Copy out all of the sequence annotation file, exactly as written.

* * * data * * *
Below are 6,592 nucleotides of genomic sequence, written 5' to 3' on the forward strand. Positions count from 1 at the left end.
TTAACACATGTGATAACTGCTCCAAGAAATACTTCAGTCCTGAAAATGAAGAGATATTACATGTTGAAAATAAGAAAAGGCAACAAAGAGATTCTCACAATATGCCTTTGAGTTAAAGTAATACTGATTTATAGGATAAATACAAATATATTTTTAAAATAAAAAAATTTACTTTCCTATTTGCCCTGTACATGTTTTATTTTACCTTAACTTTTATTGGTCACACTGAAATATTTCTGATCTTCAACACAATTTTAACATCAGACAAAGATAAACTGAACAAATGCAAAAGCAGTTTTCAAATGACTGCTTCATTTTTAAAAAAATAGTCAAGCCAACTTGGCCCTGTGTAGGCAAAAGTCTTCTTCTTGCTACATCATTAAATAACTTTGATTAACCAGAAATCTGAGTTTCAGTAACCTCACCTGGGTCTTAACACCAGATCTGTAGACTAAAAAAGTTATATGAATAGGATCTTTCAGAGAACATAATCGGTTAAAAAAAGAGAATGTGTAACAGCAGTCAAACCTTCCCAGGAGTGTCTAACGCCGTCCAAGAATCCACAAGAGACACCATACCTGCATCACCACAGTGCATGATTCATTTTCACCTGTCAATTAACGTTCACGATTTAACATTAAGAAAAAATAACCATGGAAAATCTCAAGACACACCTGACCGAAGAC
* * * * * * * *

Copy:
Below are 6,592 nucleotides of genomic sequence, written 5' to 3' on the forward strand. Positions count from 1 at the left end.
TTAACACATGTGATAACTGCTCCAAGAAATACTTCAGTCCTGAAAATGAAGAGATATTACATGTTGAAAATAAGAAAAGGCAACAAAGAGATTCTCACAATATGCCTTTGAGTTAAAGTAATACTGATTTATAGGATAAATACAAATATATTTTTAAAATAAAAAAATTTACTTTCCTATTTGCCCTGTACATGTTTTATTTTACCTTAACTTTTATTGGTCACACTGAAATATTTCTGATCTTCAACACAATTTTAACATCAGACAAAGATAAACTGAACAAATGCAAAAGCAGTTTTCAAATGACTGCTTCATTTTTAAAAAAATAGTCAAGCCAACTTGGCCCTGTGTAGGCAAAAGTCTTCTTCTTGCTACATCATTAAATAACTTTGATTAACCAGAAATCTGAGTTTCAGTAACCTCACCTGGGTCTTAACACCAGATCTGTAGACTAAAAAAGTTATATGAATAGGATCTTTCAGAGAACATAATCGGTTAAAAAAAGAGAATGTGTAACAGCAGTCAAACCTTCCCAGGAGTGTCTAACGCCGTCCAAGAATCCACAAGAGACACCATACCTGCATCACCACAGTGCATGATTCATTTTCACCTGTCAATTAACGTTCACGATTTAACATTAAGAAAAAATAACCATGGAAAATCTCAAGACACACCTGACCGAAGAC